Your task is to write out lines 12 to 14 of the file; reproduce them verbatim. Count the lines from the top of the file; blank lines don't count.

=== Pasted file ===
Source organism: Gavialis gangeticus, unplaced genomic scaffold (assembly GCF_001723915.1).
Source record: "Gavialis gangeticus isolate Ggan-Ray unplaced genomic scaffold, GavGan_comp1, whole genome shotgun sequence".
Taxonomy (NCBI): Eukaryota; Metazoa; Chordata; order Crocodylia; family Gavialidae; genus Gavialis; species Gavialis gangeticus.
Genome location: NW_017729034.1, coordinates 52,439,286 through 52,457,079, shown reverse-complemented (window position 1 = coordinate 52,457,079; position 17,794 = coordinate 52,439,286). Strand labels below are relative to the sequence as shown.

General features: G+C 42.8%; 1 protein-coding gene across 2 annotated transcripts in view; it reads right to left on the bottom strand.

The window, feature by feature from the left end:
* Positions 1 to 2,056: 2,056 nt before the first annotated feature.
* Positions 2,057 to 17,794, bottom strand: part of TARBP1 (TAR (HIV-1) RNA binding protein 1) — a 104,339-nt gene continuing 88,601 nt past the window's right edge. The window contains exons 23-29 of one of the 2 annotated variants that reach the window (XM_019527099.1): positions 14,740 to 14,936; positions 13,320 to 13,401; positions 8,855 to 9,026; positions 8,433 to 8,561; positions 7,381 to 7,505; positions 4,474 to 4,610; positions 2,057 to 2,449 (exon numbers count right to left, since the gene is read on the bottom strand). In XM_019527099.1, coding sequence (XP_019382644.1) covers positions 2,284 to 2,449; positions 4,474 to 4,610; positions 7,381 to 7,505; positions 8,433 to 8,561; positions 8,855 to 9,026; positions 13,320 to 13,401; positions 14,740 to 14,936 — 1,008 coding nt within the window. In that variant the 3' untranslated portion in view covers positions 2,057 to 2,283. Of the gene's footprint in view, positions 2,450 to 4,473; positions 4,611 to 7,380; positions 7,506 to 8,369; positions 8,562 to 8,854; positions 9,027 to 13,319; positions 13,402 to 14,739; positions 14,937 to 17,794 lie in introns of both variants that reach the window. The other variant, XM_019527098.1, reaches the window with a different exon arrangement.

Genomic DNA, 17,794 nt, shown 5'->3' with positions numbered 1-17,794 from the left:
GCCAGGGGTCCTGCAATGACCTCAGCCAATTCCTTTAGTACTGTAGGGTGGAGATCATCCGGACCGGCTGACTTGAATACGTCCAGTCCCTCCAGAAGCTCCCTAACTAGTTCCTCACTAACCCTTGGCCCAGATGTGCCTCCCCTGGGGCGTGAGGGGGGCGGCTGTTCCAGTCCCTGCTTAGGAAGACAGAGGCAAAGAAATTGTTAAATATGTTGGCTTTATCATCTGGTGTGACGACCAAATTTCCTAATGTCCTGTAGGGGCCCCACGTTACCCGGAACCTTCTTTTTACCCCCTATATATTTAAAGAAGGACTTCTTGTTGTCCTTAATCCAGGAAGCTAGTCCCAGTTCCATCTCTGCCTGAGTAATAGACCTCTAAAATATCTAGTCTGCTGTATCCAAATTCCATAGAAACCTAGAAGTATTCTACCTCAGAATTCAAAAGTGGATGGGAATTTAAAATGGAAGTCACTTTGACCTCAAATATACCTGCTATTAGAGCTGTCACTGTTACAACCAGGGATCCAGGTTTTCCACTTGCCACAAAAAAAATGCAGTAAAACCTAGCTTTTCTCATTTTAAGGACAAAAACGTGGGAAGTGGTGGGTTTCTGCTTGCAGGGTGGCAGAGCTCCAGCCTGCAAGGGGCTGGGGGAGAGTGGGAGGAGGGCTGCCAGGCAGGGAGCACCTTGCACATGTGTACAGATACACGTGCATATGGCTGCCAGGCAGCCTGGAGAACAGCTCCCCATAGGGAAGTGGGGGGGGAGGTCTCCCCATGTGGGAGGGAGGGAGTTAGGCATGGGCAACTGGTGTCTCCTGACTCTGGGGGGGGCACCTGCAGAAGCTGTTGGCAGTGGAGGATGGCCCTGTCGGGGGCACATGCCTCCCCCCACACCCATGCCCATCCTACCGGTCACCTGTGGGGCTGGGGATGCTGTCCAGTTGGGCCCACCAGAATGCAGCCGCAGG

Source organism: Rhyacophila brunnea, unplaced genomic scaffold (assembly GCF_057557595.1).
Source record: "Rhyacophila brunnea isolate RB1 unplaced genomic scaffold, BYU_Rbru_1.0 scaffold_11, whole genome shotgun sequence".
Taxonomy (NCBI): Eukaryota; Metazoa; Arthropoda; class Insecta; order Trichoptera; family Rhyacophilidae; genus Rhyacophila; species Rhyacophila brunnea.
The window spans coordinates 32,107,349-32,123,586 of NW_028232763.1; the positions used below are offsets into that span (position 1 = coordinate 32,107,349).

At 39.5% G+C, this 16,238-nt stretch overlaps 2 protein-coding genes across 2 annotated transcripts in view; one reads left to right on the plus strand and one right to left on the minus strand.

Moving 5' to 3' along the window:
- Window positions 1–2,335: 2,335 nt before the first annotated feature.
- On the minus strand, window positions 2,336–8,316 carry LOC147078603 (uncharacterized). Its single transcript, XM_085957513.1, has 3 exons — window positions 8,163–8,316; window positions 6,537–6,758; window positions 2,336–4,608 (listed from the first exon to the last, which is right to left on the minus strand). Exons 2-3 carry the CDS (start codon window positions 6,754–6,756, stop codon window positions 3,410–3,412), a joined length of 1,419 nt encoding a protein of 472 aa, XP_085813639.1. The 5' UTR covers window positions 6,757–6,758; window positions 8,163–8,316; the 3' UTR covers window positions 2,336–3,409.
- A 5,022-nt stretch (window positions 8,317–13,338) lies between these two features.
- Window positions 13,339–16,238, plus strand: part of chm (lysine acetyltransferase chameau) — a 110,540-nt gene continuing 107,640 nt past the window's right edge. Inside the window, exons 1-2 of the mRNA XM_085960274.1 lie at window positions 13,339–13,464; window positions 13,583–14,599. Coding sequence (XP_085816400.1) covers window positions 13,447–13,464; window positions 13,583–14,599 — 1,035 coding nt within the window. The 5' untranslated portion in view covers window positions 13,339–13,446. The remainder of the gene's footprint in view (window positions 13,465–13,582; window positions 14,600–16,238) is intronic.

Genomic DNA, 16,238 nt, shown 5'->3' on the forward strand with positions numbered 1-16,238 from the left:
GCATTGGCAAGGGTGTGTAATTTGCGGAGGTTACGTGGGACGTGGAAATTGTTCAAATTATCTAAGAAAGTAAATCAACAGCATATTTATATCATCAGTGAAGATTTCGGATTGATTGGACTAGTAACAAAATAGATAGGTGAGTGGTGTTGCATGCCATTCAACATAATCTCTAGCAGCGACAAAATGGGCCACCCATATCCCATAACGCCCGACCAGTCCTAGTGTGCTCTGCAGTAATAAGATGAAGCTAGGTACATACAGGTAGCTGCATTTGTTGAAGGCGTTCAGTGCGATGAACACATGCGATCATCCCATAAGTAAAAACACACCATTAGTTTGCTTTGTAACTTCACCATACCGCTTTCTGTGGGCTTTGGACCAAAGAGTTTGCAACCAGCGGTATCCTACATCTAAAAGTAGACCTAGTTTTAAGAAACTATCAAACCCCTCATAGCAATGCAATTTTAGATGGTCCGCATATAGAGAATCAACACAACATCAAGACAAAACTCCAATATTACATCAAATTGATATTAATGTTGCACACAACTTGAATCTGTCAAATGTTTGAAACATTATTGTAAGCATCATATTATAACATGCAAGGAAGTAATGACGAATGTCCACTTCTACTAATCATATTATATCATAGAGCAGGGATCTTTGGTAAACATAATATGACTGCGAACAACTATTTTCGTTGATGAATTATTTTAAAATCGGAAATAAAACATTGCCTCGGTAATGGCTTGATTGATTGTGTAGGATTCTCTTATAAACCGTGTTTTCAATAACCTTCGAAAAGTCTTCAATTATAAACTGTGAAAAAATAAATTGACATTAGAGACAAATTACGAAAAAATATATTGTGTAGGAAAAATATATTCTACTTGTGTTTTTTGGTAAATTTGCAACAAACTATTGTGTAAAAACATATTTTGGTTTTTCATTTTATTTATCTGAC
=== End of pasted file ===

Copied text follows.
Source record: "Rhyacophila brunnea isolate RB1 unplaced genomic scaffold, BYU_Rbru_1.0 scaffold_11, whole genome shotgun sequence".
Taxonomy (NCBI): Eukaryota; Metazoa; Arthropoda; class Insecta; order Trichoptera; family Rhyacophilidae; genus Rhyacophila; species Rhyacophila brunnea.
The window spans coordinates 32,107,349-32,123,586 of NW_028232763.1; the positions used below are offsets into that span (position 1 = coordinate 32,107,349).